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The Origins of Quinks

The Origins of Quinks

I have run in excess of one hundred leadership development workshops and attended many, many more.  I’ve been subject to long tedious monologues from trainers and almost died a dozen deaths in front of a Powerpoint presentation.  In that time I’ve observed how different people learn, what they respond to in terms of training materials and what activities create lasting change.  What I know is that the introduction of game-based learning a few years ago into my own workshops gets an amazing response.  The feedback is always clearly that participants felt more included and engaged, they had more fun, and that they could retain the information better as a result.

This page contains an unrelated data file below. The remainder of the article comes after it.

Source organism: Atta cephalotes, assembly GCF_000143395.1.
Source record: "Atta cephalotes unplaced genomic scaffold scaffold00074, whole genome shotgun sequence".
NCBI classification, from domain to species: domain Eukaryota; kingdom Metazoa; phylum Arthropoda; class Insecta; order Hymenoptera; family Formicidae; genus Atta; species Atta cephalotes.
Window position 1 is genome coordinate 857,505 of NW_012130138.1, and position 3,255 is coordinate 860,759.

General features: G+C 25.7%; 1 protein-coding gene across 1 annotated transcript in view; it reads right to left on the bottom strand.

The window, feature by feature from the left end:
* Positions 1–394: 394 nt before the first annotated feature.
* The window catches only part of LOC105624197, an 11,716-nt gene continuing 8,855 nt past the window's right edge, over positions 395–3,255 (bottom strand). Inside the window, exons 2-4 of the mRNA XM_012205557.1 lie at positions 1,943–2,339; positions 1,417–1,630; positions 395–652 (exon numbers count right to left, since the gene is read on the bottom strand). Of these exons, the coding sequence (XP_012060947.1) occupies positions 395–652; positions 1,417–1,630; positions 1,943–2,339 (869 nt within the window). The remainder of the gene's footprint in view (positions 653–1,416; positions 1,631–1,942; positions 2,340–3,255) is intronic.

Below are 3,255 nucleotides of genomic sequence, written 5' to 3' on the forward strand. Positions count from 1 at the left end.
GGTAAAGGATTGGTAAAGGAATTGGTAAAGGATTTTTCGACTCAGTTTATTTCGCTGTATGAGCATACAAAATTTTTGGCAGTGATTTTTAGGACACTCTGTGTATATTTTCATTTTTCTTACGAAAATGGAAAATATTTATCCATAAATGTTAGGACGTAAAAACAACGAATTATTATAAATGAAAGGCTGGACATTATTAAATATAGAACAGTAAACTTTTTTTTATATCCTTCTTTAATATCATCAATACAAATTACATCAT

So I did some reflecting on this situation and my desire is to enable more leaders, more facilitators, more trainers, to bring the power of game-based learning to their training courses and workplaces.

The best way to begin this journey was to amplify and box up one of the games I developed for my own training.  It teaches the key skills that leaders and coaches require: questioning and listening.

What fuelled the fire was a reflection on great personal and professional conversations that I had had in the past.  I noticed they all had things in common:

  • The person asked great, open, questions
  • They really listened to my answers and then flipped back the conversation in a way that gave me new insights about myself
  • The other person was interested in me as a whole being, not just Viren-at-work or Viren-at-home.

The game of Quinks replicates these attributes through both its structure and content, and the gamification makes it fun and accessible for everyone. And why the name Quinks? Questions that make you think :)